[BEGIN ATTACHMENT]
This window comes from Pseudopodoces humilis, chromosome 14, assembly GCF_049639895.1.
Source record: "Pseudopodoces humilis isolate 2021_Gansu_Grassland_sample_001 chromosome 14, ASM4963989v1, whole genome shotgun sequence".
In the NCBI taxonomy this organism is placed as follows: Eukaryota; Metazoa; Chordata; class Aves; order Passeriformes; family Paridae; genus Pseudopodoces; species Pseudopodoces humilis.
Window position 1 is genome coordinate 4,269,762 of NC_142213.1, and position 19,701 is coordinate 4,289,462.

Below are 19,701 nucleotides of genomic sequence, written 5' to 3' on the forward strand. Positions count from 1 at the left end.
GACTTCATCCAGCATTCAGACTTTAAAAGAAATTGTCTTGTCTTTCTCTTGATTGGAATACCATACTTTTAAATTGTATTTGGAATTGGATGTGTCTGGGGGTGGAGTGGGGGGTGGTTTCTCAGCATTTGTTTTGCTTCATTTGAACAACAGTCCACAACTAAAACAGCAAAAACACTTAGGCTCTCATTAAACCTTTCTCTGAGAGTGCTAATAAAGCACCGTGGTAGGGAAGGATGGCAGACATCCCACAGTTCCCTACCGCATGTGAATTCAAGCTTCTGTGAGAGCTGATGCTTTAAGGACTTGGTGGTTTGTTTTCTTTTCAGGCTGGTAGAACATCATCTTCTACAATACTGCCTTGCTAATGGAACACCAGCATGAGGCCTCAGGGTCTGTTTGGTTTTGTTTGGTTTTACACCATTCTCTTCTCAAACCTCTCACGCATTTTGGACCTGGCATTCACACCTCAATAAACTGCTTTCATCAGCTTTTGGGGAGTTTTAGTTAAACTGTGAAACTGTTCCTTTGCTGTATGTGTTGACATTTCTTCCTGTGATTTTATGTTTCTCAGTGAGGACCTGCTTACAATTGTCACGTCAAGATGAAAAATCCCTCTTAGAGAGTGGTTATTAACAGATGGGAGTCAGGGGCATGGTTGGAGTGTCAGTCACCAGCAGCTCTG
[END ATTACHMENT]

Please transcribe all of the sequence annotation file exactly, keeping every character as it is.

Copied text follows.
This window comes from Pseudopodoces humilis, chromosome 14, assembly GCF_049639895.1.
Source record: "Pseudopodoces humilis isolate 2021_Gansu_Grassland_sample_001 chromosome 14, ASM4963989v1, whole genome shotgun sequence".
In the NCBI taxonomy this organism is placed as follows: Eukaryota; Metazoa; Chordata; class Aves; order Passeriformes; family Paridae; genus Pseudopodoces; species Pseudopodoces humilis.
Window position 1 is genome coordinate 4,269,762 of NC_142213.1, and position 19,701 is coordinate 4,289,462.

Below are 19,701 nucleotides of genomic sequence, written 5' to 3' on the forward strand. Positions count from 1 at the left end.
GACTTCATCCAGCATTCAGACTTTAAAAGAAATTGTCTTGTCTTTCTCTTGATTGGAATACCATACTTTTAAATTGTATTTGGAATTGGATGTGTCTGGGGGTGGAGTGGGGGGTGGTTTCTCAGCATTTGTTTTGCTTCATTTGAACAACAGTCCACAACTAAAACAGCAAAAACACTTAGGCTCTCATTAAACCTTTCTCTGAGAGTGCTAATAAAGCACCGTGGTAGGGAAGGATGGCAGACATCCCACAGTTCCCTACCGCATGTGAATTCAAGCTTCTGTGAGAGCTGATGCTTTAAGGACTTGGTGGTTTGTTTTCTTTTCAGGCTGGTAGAACATCATCTTCTACAATACTGCCTTGCTAATGGAACACCAGCATGAGGCCTCAGGGTCTGTTTGGTTTTGTTTGGTTTTACACCATTCTCTTCTCAAACCTCTCACGCATTTTGGACCTGGCATTCACACCTCAATAAACTGCTTTCATCAGCTTTTGGGGAGTTTTAGTTAAACTGTGAAACTGTTCCTTTGCTGTATGTGTTGACATTTCTTCCTGTGATTTTATGTTTCTCAGTGAGGACCTGCTTACAATTGTCACGTCAAGATGAAAAATCCCTCTTAGAGAGTGGTTATTAACAGATGGGAGTCAGGGGCATGGTTGGAGTGTCAGTCACCAGCAGCTCTG